A: Bill Noonan, Marion Process Solutions, says:
Material loss during powder mixing can reduce profitability. When you lose material, you lose financially. Beyond that, powders escaping can cause health hazards and make a mess. Cleaning a room dusted with powder is time-consuming and causes downtime during production. Six key techniques can help powder processors avoid material loss during processing, saving both time and money.
High-performance seals and gaskets prevent powder from escaping. The most common problems occur when the mixing equipment’s gaskets and seals wear. Standard tape gaskets lose their memory quickly, and then the doors won’t seal properly when closed. Sometimes frustrated equipment operators just remove the tape gaskets because they wear so quickly. Some mixers use an O-ring gasket that’s simple to replace. If you have easily replaceable gaskets, you can keep spares on-site and replace them as soon as you see signs of powder escaping from the mixer. An O-ring gasket with a pin retainer takes just moments to remove and install, so you can clean one set while using a second gasket set to keep the mixer in service. You can see these O-ring gaskets in action in this video.
Similarly, the main shaft seals are a point of friction and can wear out and allow powders to leak. Inspect main shaft seals daily to catch any wear and tear before they become a problem. Braided rope is a common and widely used packing material for seals. The rope is impregnated with oil, which attracts dust particles to prevent the particles from escaping through the seal. We use a patented double-lip seal gland that lasts longer than braided rope because it’s possible to remove and service the seals themselves. Regular seal cleaning and maintenance provide longer life and prevent premature deterioration of the seals. Proper airflow is very important, so check daily to ensure that the airflow to the seals is on. Having the airflow manifolds at eye level can also help you monitor what’s happening. Make sure to regularly clean and service the main shaft seals both to prevent material loss and increase the seals’ life, which will also save you money over the long term.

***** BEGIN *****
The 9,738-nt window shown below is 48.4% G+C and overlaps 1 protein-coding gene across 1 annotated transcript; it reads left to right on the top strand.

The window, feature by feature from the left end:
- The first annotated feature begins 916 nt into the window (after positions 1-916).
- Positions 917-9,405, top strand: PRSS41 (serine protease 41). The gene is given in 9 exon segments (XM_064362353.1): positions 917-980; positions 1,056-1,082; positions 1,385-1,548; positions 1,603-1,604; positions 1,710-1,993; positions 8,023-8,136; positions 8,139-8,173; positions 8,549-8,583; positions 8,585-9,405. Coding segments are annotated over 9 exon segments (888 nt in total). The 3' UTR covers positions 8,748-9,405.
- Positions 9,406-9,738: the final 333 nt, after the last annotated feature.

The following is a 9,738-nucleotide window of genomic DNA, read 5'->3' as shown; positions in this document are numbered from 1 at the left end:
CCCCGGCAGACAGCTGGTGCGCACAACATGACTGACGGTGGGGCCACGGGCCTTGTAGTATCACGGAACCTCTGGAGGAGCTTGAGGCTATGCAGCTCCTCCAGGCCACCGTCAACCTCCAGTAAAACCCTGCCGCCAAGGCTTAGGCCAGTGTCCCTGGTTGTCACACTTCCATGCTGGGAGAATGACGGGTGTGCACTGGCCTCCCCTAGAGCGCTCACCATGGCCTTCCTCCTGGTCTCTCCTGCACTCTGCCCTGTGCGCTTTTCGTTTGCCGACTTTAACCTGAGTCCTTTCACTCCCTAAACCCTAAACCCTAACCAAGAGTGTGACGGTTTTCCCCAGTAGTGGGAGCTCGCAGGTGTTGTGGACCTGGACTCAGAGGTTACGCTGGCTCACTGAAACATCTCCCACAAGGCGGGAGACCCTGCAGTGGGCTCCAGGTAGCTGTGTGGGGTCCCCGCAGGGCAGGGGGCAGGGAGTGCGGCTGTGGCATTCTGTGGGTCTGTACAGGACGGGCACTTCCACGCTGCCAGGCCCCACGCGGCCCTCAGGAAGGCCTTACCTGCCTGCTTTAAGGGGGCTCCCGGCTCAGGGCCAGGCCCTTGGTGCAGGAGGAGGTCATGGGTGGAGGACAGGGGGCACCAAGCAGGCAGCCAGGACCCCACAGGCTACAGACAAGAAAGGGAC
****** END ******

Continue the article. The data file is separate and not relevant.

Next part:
Proper inlet and outlet valve maintenance keeps materials from escaping between machines. Monitor equipment inlet and outlet valves, which can wear out and allow fine particles to escape at the connection between the valve and the equipment. Similarly, inlet valve fittings may have bolted or clamp connections. If you’re removing valves for cleaning, make sure the fit is still hermetic when you reaffix them to the equipment. When you detect wear, particularly in the fit to the equipment, replace the valves.
Improper equipment operation can also lead to inconsistent batches and material damage. In most powder applications, you need to achieve a precise mix, or the product becomes unusable. For example, nobody wants a spice mix that’s different every time they buy a package. With pharmaceutical and other chemical applications, precision is even more important, so proper equipment operation is critical.
Today, most mixers come with software controls that can help ensure perfect mixing. Beyond that, it’s important to train the staff not to rush or, conversely, take too much time and overmix.